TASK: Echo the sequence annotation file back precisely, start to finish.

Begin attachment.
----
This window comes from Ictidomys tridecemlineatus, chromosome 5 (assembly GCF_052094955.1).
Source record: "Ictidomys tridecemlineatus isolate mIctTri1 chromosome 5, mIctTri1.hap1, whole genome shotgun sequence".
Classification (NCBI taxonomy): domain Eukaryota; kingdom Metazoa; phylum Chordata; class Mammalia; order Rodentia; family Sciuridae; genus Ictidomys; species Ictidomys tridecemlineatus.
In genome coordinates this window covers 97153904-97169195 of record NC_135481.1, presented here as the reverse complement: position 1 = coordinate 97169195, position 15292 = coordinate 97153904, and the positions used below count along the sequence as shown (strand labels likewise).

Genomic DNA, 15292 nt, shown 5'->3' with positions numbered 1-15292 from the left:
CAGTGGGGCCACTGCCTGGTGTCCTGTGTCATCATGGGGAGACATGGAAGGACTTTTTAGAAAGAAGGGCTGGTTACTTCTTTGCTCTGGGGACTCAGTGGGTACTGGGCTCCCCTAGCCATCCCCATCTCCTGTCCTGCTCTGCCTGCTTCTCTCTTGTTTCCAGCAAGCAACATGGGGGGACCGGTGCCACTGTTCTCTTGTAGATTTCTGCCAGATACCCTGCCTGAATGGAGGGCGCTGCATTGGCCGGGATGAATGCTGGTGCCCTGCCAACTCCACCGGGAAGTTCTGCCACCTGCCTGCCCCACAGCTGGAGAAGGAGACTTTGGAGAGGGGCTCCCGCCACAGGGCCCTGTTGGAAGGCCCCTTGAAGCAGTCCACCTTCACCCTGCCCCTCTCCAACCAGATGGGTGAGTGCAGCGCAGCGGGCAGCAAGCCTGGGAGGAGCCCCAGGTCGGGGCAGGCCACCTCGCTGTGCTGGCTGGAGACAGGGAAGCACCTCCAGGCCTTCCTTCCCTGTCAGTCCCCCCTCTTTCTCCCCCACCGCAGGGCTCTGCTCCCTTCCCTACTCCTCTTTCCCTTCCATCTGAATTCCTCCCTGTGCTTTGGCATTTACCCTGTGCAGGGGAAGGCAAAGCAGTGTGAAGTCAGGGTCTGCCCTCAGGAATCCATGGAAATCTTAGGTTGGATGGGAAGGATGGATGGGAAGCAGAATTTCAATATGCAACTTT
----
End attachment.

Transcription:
This window comes from Ictidomys tridecemlineatus, chromosome 5 (assembly GCF_052094955.1).
Source record: "Ictidomys tridecemlineatus isolate mIctTri1 chromosome 5, mIctTri1.hap1, whole genome shotgun sequence".
Classification (NCBI taxonomy): domain Eukaryota; kingdom Metazoa; phylum Chordata; class Mammalia; order Rodentia; family Sciuridae; genus Ictidomys; species Ictidomys tridecemlineatus.
In genome coordinates this window covers 97153904-97169195 of record NC_135481.1, presented here as the reverse complement: position 1 = coordinate 97169195, position 15292 = coordinate 97153904, and the positions used below count along the sequence as shown (strand labels likewise).

Genomic DNA, 15292 nt, shown 5'->3' with positions numbered 1-15292 from the left:
CAGTGGGGCCACTGCCTGGTGTCCTGTGTCATCATGGGGAGACATGGAAGGACTTTTTAGAAAGAAGGGCTGGTTACTTCTTTGCTCTGGGGACTCAGTGGGTACTGGGCTCCCCTAGCCATCCCCATCTCCTGTCCTGCTCTGCCTGCTTCTCTCTTGTTTCCAGCAAGCAACATGGGGGGACCGGTGCCACTGTTCTCTTGTAGATTTCTGCCAGATACCCTGCCTGAATGGAGGGCGCTGCATTGGCCGGGATGAATGCTGGTGCCCTGCCAACTCCACCGGGAAGTTCTGCCACCTGCCTGCCCCACAGCTGGAGAAGGAGACTTTGGAGAGGGGCTCCCGCCACAGGGCCCTGTTGGAAGGCCCCTTGAAGCAGTCCACCTTCACCCTGCCCCTCTCCAACCAGATGGGTGAGTGCAGCGCAGCGGGCAGCAAGCCTGGGAGGAGCCCCAGGTCGGGGCAGGCCACCTCGCTGTGCTGGCTGGAGACAGGGAAGCACCTCCAGGCCTTCCTTCCCTGTCAGTCCCCCCTCTTTCTCCCCCACCGCAGGGCTCTGCTCCCTTCCCTACTCCTCTTTCCCTTCCATCTGAATTCCTCCCTGTGCTTTGGCATTTACCCTGTGCAGGGGAAGGCAAAGCAGTGTGAAGTCAGGGTCTGCCCTCAGGAATCCATGGAAATCTTAGGTTGGATGGGAAGGATGGATGGGAAGCAGAATTTCAATATGCAACTTT